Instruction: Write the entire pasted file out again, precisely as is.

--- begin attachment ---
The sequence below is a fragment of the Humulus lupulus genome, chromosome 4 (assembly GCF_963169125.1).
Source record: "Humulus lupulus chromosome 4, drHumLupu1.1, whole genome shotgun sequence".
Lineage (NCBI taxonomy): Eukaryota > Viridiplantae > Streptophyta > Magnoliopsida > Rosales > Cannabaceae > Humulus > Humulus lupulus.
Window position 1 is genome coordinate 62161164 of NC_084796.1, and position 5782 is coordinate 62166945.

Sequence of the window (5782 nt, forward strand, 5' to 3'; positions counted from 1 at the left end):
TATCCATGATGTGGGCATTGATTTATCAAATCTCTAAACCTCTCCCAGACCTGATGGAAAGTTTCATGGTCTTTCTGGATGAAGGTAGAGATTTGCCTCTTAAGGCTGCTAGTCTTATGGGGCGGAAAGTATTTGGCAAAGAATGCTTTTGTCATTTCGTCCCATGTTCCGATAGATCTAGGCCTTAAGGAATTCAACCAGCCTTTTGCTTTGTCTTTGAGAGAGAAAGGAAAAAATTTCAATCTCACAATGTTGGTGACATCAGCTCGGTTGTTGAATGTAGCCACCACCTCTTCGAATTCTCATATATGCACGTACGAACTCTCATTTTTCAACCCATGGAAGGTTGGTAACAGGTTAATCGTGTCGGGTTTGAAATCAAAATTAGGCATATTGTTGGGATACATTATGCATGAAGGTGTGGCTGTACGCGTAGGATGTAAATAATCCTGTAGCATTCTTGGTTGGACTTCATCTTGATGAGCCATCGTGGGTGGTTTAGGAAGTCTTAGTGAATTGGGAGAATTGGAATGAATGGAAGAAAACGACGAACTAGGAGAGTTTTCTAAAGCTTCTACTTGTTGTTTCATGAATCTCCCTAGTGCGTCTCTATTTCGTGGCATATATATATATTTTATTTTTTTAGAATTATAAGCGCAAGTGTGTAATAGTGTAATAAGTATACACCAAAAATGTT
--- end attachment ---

The sequence below is a fragment of the Humulus lupulus genome, chromosome 4 (assembly GCF_963169125.1).
Source record: "Humulus lupulus chromosome 4, drHumLupu1.1, whole genome shotgun sequence".
Lineage (NCBI taxonomy): Eukaryota > Viridiplantae > Streptophyta > Magnoliopsida > Rosales > Cannabaceae > Humulus > Humulus lupulus.
Window position 1 is genome coordinate 62161164 of NC_084796.1, and position 5782 is coordinate 62166945.

Sequence of the window (5782 nt, forward strand, 5' to 3'; positions counted from 1 at the left end):
TATCCATGATGTGGGCATTGATTTATCAAATCTCTAAACCTCTCCCAGACCTGATGGAAAGTTTCATGGTCTTTCTGGATGAAGGTAGAGATTTGCCTCTTAAGGCTGCTAGTCTTATGGGGCGGAAAGTATTTGGCAAAGAATGCTTTTGTCATTTCGTCCCATGTTCCGATAGATCTAGGCCTTAAGGAATTCAACCAGCCTTTTGCTTTGTCTTTGAGAGAGAAAGGAAAAAATTTCAATCTCACAATGTTGGTGACATCAGCTCGGTTGTTGAATGTAGCCACCACCTCTTCGAATTCTCATATATGCACGTACGAACTCTCATTTTTCAACCCATGGAAGGTTGGTAACAGGTTAATCGTGTCGGGTTTGAAATCAAAATTAGGCATATTGTTGGGATACATTATGCATGAAGGTGTGGCTGTACGCGTAGGATGTAAATAATCCTGTAGCATTCTTGGTTGGACTTCATCTTGATGAGCCATCGTGGGTGGTTTAGGAAGTCTTAGTGAATTGGGAGAATTGGAATGAATGGAAGAAAACGACGAACTAGGAGAGTTTTCTAAAGCTTCTACTTGTTGTTTCATGAATCTCCCTAGTGCGTCTCTATTTCGTGGCATATATATATATTTTATTTTTTTAGAATTATAAGCGCAAGTGTGTAATAGTGTAATAAGTATACACCAAAAATGTT